World Bulletin / News Desk
The Brazilian economy is “playing in defense” due to international pressures and will return to significant growth only when an improvement is seen in the United States' economic affairs, President Dilma Rousseff said Monday.
Rousseff, who is seeking a second term in office in October's presidential elections, made the comments during in an interview that was broadcast Monday morning on the national breakfast television show, Bom Dia Brasil.
“We are in a situation where Brazil is playing in defense in relation to the international crisis. Protecting jobs, wages and investments,” Rousseff said. “Why? Because we are betting on a recovery … where fiscal policy can be switched from defensive to offensive.”
The president said Brazil needed to keep a close eye on how the “international crisis” progressed. "The United States is evolving well; I believe Brazil can go into a different phase which required fewer stimuli. It can be handed over to the economy's natural dynamic and, perfectly well, move into recovery."
She said that although some other Latin countries had seen their economies grow faster, Brazil was suffering from a slump in demand from Argentina, Brazil's biggest importer, which is tackling its own economic woes.
Brazilian media picked up on a number of errors made by Rousseff in the interview, which was recorded Sunday, including that the country's rate of unemployment, which at 4.9 percent, the president said “no other country has.”
In reality, a number of countries have unemployment at or below this rate, including China, Russia and Austria, the Folha de S.Paulo newspaper reported. Joblessness among Brazil’s youth is also far higher that at 13.7 percent.
While being questioned on Brazil's lackluster economic performance, Rousseff slammed a manifesto pledge made by her main presidential rival, Brazilian Socialist Party candidate Marina Silva, to grant independence to the country's central bank.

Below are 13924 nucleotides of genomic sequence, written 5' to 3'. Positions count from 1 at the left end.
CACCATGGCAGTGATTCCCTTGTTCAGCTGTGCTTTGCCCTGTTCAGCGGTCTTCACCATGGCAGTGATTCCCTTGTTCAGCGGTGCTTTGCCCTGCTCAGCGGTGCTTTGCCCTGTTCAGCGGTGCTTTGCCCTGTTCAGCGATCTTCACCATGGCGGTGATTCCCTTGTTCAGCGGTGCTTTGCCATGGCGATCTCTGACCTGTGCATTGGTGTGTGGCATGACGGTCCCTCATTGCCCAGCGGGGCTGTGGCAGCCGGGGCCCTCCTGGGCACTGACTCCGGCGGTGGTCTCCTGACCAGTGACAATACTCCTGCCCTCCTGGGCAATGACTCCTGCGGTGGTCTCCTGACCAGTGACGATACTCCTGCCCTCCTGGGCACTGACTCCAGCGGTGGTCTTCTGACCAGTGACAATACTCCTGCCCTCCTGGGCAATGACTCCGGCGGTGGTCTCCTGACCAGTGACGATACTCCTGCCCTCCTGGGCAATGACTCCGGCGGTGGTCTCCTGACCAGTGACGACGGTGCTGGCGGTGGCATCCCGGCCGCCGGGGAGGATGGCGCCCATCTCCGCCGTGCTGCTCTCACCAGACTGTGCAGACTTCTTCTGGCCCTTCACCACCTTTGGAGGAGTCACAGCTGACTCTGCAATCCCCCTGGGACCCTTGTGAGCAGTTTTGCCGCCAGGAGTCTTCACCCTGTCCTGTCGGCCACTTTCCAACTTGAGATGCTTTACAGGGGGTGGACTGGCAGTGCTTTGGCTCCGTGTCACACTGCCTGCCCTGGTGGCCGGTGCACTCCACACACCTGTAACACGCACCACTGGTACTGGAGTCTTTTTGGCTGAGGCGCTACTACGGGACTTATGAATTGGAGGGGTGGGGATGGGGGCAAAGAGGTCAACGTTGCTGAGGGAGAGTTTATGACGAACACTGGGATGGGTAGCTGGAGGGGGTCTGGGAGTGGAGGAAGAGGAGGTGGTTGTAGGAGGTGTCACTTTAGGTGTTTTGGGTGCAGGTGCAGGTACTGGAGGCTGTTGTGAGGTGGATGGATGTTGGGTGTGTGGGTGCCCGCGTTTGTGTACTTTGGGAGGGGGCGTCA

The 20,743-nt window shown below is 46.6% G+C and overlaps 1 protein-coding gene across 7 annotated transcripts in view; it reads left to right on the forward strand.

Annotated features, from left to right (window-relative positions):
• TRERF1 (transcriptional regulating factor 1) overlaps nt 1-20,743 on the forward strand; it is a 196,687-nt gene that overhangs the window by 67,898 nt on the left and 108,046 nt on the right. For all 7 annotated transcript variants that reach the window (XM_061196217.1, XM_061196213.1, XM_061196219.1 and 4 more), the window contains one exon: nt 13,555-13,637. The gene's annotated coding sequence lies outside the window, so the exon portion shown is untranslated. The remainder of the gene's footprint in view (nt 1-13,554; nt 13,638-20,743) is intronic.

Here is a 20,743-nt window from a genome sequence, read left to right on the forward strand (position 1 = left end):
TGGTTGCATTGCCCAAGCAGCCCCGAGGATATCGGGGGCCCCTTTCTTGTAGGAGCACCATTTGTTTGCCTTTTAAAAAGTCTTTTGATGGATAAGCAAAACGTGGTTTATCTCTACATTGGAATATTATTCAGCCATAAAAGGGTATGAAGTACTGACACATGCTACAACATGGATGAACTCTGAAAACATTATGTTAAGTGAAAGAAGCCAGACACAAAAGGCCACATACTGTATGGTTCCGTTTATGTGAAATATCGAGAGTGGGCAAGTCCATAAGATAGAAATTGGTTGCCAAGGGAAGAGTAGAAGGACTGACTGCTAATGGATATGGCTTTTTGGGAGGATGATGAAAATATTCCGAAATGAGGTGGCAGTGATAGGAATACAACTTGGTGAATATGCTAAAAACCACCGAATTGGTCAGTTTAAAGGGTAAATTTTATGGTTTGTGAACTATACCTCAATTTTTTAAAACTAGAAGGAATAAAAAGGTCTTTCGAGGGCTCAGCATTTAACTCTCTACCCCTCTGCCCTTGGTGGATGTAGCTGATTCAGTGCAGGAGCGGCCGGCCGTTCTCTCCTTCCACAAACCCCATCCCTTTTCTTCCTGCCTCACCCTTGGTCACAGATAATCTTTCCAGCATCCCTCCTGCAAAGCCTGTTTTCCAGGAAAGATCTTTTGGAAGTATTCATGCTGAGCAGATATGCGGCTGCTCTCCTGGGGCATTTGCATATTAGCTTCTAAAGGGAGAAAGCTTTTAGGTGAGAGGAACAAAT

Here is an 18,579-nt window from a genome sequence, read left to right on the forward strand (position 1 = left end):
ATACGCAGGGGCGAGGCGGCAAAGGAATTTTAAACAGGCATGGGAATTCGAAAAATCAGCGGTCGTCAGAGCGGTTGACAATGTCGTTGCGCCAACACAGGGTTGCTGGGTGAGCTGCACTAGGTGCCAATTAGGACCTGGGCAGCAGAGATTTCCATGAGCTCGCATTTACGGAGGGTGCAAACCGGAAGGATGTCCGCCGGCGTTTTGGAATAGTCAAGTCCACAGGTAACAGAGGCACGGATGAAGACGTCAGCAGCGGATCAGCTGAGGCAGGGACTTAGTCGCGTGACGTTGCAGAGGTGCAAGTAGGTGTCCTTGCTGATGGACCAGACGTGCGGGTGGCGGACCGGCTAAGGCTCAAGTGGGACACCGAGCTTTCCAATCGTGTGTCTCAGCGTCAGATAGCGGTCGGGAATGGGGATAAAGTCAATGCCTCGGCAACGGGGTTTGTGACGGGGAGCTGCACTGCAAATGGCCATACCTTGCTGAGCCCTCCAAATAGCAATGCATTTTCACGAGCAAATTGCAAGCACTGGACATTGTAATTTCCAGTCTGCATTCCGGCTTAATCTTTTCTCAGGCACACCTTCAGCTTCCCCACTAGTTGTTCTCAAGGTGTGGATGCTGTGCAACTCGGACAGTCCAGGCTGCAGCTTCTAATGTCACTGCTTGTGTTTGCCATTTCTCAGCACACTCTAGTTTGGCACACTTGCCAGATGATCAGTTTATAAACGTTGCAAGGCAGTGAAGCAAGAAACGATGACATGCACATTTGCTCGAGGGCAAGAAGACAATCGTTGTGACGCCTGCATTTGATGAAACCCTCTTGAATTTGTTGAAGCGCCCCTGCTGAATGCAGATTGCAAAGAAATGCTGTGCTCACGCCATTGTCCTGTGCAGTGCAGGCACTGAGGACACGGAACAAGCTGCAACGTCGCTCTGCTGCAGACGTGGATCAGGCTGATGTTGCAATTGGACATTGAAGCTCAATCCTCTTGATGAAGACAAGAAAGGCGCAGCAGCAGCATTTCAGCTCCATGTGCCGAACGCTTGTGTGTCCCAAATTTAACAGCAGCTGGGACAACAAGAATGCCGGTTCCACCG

Rousseff said Silva's proposal would create a “fourth power” and “give power to the bankers,” whom the president said her rival supported, as well as reducing the role of the country's public banks.
The Workers' Party candidate, who unlike Silva has not yet produced a formal manifesto, has regularly attacked proposals for an independent central bank, preferring the current “quasi independence” afforded to the institution, and said any reduced function of the public banks would jeopardize successful social programs implemented under the ruling government that have reduced poverty and helped less privileged Brazilians buy property.
Rousseff fought off criticism of the high level of inflation, which recent figures showed had surpassed the upper limit of the government's target annualized rate of 6.5 percent.
The president said inflation had been a problem in many countries, including in the United States, but that it was under control in Brazil even if it had temporarily breached the target ceiling.
Consumer prices rose 6.62 percent in the 12 months to mid-September, the country's national statistics agency said Friday.
However, later on Monday, the government released its much-anticipated revised forecast for 2014 economic growth, slashing its previous 1.8 percent forecast to 0.9 percent. The new prediction, which had been expected, is still higher than the most recent market forecast, and much weaker than the 2.5 percent that it achieved in 2013.
Brazil had previously been touted as a rising star among emerging economies: in 2010, the year in which Rousseff won her first term in office, the economy skyrocketed 7.5 percent. Although it weathered the 2008-9 international crisis without severe impact on growth or job losses, the last three years have all seen weaker economic expansion.
If GDP does come in under one percent this year, it will be the worst performance since 2009, when it contracted 0.3 percent.
The central bank's latest survey of market analysts reported that Brazil would see GDP growth of 0.30 percent this year, and 1.01 percent in 2015. It was the 17th time in a row that the market has cut its forecasts.
This bleak outlook has led the markets and academics to call for a change to the ruling government's fiscal policy, widely described as overly "interventionist" by business figures.
Rousseff previously signaled that she would present a "new team" if she were to be re-elected which would include the replacement of current finance minister Guido Mantega.
The markets have reluctantly backed Silva after polls showed market favorite Aécio Neves, candidate for the Social Democracy Party, was polling third and would likely be eliminated in the first round of voting Oct. 5.
Recent election polls have shown Rousseff's lead widening in the first round; however, a highly-likely runoff against Silva is currently too close to call.Last Mod: 23 Eylül 2014, 11:03